Q: How important is resilience in being able to cope with challenges?

McKeeman: Resilience is huge, and there is a saying that children are resilient. Part of resilience, however, is having a supportive network, including mentors and teachers. Certainly, COVID has robbed youth of some of that. Young people are resilient, but fourteen months is a long time to remain resilient without key supports available.

Resilience skills are in all of us, but when they are nurtured, encouraged, taught and modelled, they become so much stronger. Young people need hope, belief and confidence. They need some special person right there coaching and encouraging them in life to help solve problems and manage what life is throwing their way.

Q: Has the stigma around mental health reduced during the pandemic?

McKeeman: There is still stigma attached to mental health, particularly in rural communities. That’s why we try to create good experiences for youth and families who come in, so there is a better chance they will return. We keep reminding people it’s OK to access mental health support, it’s accessible and it’s free. We have seen an exponential uptake in services this year versus last year, so clearly people are reaching out.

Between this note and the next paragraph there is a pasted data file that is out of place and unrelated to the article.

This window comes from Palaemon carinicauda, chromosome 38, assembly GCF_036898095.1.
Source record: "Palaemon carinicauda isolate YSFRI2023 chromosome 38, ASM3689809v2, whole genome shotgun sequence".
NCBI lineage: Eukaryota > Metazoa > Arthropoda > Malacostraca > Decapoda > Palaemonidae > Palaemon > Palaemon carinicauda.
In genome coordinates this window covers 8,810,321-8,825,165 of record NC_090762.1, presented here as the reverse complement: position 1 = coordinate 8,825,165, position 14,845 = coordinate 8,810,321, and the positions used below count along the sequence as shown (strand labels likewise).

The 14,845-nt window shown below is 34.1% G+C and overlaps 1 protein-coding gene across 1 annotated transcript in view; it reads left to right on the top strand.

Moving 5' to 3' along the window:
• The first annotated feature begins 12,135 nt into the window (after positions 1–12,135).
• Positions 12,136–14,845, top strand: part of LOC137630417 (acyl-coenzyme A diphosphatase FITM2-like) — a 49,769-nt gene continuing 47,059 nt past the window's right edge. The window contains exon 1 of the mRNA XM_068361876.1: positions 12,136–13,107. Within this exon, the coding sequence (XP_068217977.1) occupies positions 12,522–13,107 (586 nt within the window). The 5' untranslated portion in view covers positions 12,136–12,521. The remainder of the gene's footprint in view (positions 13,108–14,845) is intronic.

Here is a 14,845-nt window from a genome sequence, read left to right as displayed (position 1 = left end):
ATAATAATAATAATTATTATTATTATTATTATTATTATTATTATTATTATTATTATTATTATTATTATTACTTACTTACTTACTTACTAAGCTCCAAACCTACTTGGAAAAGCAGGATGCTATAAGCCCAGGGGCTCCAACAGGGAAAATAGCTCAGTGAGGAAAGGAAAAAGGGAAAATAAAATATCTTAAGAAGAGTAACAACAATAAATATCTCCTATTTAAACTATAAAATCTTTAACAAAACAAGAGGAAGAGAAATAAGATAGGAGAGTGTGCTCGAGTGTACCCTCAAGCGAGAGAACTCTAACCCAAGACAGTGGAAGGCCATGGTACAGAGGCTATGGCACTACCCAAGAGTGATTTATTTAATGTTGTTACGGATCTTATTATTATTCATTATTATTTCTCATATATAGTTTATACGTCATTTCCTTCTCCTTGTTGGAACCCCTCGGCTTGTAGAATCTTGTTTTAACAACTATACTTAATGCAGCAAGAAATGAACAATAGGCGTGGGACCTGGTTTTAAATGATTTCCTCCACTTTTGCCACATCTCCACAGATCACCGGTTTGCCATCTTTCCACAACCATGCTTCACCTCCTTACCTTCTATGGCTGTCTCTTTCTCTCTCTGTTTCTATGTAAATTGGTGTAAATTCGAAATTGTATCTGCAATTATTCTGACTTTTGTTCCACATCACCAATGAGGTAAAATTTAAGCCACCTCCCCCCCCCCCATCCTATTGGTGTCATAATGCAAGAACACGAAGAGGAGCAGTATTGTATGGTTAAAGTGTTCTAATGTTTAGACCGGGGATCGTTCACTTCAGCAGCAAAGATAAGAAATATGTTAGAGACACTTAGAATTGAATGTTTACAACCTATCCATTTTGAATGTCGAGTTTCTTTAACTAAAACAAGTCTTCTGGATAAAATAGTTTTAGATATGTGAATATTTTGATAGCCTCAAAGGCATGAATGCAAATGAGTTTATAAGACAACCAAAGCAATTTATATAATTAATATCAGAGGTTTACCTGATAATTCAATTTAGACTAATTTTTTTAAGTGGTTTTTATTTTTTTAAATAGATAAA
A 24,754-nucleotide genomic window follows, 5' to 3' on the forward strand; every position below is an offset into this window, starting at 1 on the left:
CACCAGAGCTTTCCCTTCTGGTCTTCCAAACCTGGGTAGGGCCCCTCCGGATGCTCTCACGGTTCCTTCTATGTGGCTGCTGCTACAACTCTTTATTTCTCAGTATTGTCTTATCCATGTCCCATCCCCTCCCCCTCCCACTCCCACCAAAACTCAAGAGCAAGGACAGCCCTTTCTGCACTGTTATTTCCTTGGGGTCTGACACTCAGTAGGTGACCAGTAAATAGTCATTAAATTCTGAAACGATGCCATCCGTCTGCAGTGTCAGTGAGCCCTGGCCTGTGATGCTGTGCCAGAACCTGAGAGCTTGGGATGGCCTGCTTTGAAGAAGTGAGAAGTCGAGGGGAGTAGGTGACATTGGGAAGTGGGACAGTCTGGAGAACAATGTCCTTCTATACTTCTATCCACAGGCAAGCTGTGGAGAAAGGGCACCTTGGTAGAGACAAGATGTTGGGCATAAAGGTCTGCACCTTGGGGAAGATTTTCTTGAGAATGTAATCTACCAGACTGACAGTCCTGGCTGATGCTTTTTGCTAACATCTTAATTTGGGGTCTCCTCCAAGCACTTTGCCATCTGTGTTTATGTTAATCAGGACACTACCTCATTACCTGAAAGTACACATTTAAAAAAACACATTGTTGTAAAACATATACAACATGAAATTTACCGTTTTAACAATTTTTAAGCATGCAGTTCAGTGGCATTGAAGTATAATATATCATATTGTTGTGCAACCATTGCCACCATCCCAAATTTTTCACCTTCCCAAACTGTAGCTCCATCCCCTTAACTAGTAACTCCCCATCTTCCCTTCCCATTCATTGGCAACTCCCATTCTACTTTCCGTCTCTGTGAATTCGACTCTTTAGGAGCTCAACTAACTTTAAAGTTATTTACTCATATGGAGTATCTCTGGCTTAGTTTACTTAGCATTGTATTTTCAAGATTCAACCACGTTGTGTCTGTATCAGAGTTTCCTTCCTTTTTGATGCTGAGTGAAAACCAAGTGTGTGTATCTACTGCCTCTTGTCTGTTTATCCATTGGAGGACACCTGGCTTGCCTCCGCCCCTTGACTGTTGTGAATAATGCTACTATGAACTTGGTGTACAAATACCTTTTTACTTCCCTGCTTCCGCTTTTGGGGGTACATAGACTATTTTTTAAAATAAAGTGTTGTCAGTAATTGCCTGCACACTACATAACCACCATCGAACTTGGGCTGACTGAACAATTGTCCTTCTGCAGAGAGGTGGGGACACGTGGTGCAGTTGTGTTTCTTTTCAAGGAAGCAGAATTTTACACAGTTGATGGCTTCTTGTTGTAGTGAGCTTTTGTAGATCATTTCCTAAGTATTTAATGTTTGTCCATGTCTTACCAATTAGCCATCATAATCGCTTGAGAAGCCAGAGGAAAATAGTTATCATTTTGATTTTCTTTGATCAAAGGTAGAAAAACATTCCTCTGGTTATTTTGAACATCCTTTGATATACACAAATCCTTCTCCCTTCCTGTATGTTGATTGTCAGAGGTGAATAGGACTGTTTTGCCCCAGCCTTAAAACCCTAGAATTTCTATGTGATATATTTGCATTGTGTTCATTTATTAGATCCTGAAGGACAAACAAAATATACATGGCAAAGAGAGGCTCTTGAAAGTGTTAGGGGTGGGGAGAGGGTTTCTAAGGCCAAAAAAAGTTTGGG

RBC Foundation is supporting New Path as they continue their outreach to young people. “When RBC Foundation heard about New Path and the work they are doing to reach more young people in rural communities virtually, we knew we had to help,” says Marjolaine Hudon, Regional President for the RBC Ontario North and East region. “What we love about this program is that youth and their families receive mental health support right in their community.”

It’s more important than ever for young people to find a mental health support network. New Path is helping to ensure youth in communities large and small have access to the help they need.